Individuals are increasingly besotted with media, creating and consuming at a frenetic pace. The numbers of screens that demand our attention have increased, and a jamboree of marketing messages are pouring in from the roadside to our bedside. What is left? A spoof video on Onion News Network (ONN) paints the future of marketing, when Google might decide to allow phone-calls (on the new Google phone) for free, but in return whisper contextual ads via bots listening in on the conversation.
New Google Phone Service Whispers Targeted Ads Directly Into Users' Ears
The fallout is predictable. Publishers already know about the increasing attention deficiency of their audience, and brand managers (who care to measure) are fretting about lower recall. Amidst all this cacophony, how much does your carefully crafted "message" really matter?
Brands have two key attributes (a) the image and (b) the experience. Traditional marketing has focused on winning the battle in the consumer’s psyche hammering in the image (name, sign, symbol, color, message). Fragmentation of media has wreaked havoc with the exposure strategy. Even for mediums that deliver, uncontrolled frequency and volume of messages (triggered by publisher greed) have led to consumers tuning out. How good is a cover-on-cover in your daily newspaper, if it comes every alternate day? You just flip the cover. You tune out!
Internet Media Version 1.0 made the mistake of accelerating the hammer-it-in approach – though adding depth to the dimensions of ‘context’ and being ‘just-in-time’, and of course it professed (to brand managers) that it offered interactivity! But all it did in name of interactivity was coerce the consumer into reading more marketing material on a micro-site and fill up a form, which was certainly helpful but only to a point. Then brands get greedy, and fascinated with acquisition of databases for pennies, start ‘hammer-it-in’ again, now spamming with emails and SMS, till the irate consumer tunes out yet again.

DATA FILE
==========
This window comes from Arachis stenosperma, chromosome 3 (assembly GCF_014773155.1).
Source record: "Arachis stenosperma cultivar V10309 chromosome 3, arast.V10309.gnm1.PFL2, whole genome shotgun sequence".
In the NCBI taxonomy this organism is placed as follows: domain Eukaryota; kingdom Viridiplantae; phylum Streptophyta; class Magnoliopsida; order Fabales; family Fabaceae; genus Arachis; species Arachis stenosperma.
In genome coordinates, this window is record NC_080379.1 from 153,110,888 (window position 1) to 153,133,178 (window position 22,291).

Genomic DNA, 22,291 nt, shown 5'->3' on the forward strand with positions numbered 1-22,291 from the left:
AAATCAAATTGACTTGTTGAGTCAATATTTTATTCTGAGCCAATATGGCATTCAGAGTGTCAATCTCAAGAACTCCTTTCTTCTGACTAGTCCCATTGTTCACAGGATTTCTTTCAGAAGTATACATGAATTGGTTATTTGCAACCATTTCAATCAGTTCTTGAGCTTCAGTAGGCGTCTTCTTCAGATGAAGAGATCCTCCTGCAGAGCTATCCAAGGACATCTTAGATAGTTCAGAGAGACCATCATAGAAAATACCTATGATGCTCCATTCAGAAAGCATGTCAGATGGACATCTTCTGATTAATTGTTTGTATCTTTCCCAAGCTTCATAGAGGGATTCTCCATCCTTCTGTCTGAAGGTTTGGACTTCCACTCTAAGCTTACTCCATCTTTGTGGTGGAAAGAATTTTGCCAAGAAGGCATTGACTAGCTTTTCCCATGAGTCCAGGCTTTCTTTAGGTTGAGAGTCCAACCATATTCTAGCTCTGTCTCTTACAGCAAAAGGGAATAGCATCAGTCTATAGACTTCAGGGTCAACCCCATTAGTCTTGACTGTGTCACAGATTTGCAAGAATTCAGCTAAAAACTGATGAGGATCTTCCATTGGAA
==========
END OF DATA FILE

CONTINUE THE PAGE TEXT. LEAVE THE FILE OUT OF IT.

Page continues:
Consumers don’t buy products or services anymore; they buy the 'experience'. We believe that amidst all the marketing noise, what sticks in the consumers mind (and thus creates recall) is the experience, and more often that you would like to believe the experience with your brand starts online!
Savvy marketeers, who are bold to bet their money on brand experience, know that it is a difficult game to play. It is relatively easy for consumers to fall in love with the dog, slouched back as couch potatoes, but when he calls the helpline and is treated like a dog himself it is game over for Mr. Phone Company. Solve that problem Mr. God of Advertising.
We believe the web is an integral part of your customers experience lifecycle. For high engagement products and services (like an automobile, travel service or telecom provider) the web is the more compelling medium where the consumer is going to come back again and again. From the point of curiosity, to the point of sale, to the point of customer service, for him web will be a natural touch-point. For low involvement categories, the web can accentuate the positive. You will still need the mass medium to blow your horn, but differentiate the web experience and you can come out a winner; and that can only happen if the experience we deliver, blows away your consumers mind!
Thus Experience Commerce.
Because, consumers buy experience.
(The author is CEO, Experience Commerce, a full-service digital agency. This post was first published here.)